Toppling any government these days is difficult because one has to deal with and overpower the barons of illiteracy. Then only change will happen!

The situation today is that local representatives from Garo Hills are reluctant to reside in their home town and were missing when calamity struck the region. In other districts like East Jaiñtia Hills, the overall situation is not conducive for normal living due to high rates of crimes since no robust steps are taken by the law enforcement agency. People are enslaved by a bleak future of uncertainty. But why don’t they raise questions and demand good governance from their legislators?

A simple order by the High Court has shaken every strata of governance; it has confused and shaken the traditional institutions to the point that those who attempt to champion their cause are facing sleepless nights. It is here that transition in local governance (I prefer local governance to traditional governance) should take place meaningfully to suit the needs of the future generation as well embracing wide spectrum of society with generosity and wisdom like European nations dealing with migrants in an effort to end the Syrian crisis.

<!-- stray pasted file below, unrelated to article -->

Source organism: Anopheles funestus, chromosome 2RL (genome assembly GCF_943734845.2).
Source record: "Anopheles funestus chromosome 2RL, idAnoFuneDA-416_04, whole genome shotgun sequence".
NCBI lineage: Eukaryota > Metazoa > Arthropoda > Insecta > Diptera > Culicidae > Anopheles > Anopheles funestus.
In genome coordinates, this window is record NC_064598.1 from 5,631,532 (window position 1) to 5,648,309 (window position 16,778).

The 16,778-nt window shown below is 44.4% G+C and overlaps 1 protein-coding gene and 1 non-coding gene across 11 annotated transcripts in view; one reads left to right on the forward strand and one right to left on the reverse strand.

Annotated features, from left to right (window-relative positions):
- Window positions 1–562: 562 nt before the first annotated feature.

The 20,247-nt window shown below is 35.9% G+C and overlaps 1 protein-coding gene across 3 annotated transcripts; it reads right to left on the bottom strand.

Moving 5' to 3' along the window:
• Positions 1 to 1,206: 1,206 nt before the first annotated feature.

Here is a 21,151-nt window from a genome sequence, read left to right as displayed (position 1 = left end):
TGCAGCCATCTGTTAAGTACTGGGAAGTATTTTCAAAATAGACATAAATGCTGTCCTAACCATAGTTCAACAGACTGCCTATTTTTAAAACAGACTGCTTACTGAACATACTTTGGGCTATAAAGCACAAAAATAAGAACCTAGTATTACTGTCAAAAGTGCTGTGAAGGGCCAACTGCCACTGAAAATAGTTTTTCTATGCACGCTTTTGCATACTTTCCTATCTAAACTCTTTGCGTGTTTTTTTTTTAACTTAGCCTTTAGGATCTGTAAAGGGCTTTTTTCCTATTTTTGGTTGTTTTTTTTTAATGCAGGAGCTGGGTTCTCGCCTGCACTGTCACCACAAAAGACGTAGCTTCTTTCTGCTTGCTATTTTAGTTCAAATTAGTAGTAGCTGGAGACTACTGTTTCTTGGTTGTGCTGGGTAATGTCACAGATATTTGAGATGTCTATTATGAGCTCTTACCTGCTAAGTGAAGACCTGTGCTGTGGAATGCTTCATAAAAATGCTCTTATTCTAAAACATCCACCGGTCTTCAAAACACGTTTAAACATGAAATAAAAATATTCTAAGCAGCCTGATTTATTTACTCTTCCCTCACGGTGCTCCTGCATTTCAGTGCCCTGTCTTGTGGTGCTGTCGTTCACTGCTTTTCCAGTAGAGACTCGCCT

Judging from every angle, I have one suggestion to make. If no significant development can happen in this term, then why waste so much public funds to cover the expenditures of more than one hundred legislators (MLAs & MDCs) and other jobless appointees? Is not a single person enough to handle the affairs of Meghalaya? It is ironic for me to refer to President’s Rule since a hope keeps resounding every day from patriotic Khasi songs played through loud speakers of every Dorbar Shnong and on vehicles for public mobilization.